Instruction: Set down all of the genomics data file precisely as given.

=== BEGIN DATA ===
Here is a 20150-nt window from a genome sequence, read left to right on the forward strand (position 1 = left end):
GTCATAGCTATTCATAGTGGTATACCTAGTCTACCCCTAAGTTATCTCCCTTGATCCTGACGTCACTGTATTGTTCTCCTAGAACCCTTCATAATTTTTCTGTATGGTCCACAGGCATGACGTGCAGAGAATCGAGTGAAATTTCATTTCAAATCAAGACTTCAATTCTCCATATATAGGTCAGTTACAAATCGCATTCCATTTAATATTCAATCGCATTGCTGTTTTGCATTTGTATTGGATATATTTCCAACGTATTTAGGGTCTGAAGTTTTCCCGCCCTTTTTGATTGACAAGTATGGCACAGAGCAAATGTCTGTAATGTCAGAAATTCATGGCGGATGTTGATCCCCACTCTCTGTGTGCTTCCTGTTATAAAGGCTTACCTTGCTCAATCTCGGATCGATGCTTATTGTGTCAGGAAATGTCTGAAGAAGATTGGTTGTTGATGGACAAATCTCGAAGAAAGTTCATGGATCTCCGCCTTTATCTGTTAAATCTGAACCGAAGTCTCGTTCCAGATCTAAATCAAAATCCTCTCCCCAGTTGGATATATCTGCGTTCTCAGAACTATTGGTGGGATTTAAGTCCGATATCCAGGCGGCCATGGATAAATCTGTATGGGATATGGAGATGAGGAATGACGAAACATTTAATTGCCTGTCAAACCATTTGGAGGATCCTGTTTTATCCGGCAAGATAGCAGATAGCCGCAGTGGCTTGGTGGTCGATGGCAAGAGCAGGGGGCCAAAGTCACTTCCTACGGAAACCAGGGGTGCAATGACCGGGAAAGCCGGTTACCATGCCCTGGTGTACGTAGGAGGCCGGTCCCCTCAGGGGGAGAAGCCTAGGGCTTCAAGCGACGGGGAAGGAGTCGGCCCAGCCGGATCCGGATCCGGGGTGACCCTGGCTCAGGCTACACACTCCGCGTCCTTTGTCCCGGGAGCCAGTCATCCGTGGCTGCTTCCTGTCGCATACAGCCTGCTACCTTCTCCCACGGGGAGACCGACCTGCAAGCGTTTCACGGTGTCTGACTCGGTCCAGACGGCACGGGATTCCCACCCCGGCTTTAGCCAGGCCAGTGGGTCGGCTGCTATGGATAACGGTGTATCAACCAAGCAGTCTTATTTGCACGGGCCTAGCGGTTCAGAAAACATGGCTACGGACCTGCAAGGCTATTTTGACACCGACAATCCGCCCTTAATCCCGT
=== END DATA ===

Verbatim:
Here is a 20150-nt window from a genome sequence, read left to right on the forward strand (position 1 = left end):
GTCATAGCTATTCATAGTGGTATACCTAGTCTACCCCTAAGTTATCTCCCTTGATCCTGACGTCACTGTATTGTTCTCCTAGAACCCTTCATAATTTTTCTGTATGGTCCACAGGCATGACGTGCAGAGAATCGAGTGAAATTTCATTTCAAATCAAGACTTCAATTCTCCATATATAGGTCAGTTACAAATCGCATTCCATTTAATATTCAATCGCATTGCTGTTTTGCATTTGTATTGGATATATTTCCAACGTATTTAGGGTCTGAAGTTTTCCCGCCCTTTTTGATTGACAAGTATGGCACAGAGCAAATGTCTGTAATGTCAGAAATTCATGGCGGATGTTGATCCCCACTCTCTGTGTGCTTCCTGTTATAAAGGCTTACCTTGCTCAATCTCGGATCGATGCTTATTGTGTCAGGAAATGTCTGAAGAAGATTGGTTGTTGATGGACAAATCTCGAAGAAAGTTCATGGATCTCCGCCTTTATCTGTTAAATCTGAACCGAAGTCTCGTTCCAGATCTAAATCAAAATCCTCTCCCCAGTTGGATATATCTGCGTTCTCAGAACTATTGGTGGGATTTAAGTCCGATATCCAGGCGGCCATGGATAAATCTGTATGGGATATGGAGATGAGGAATGACGAAACATTTAATTGCCTGTCAAACCATTTGGAGGATCCTGTTTTATCCGGCAAGATAGCAGATAGCCGCAGTGGCTTGGTGGTCGATGGCAAGAGCAGGGGGCCAAAGTCACTTCCTACGGAAACCAGGGGTGCAATGACCGGGAAAGCCGGTTACCATGCCCTGGTGTACGTAGGAGGCCGGTCCCCTCAGGGGGAGAAGCCTAGGGCTTCAAGCGACGGGGAAGGAGTCGGCCCAGCCGGATCCGGATCCGGGGTGACCCTGGCTCAGGCTACACACTCCGCGTCCTTTGTCCCGGGAGCCAGTCATCCGTGGCTGCTTCCTGTCGCATACAGCCTGCTACCTTCTCCCACGGGGAGACCGACCTGCAAGCGTTTCACGGTGTCTGACTCGGTCCAGACGGCACGGGATTCCCACCCCGGCTTTAGCCAGGCCAGTGGGTCGGCTGCTATGGATAACGGTGTATCAACCAAGCAGTCTTATTTGCACGGGCCTAGCGGTTCAGAAAACATGGCTACGGACCTGCAAGGCTATTTTGACACCGACAATCCGCCCTTAATCCCGT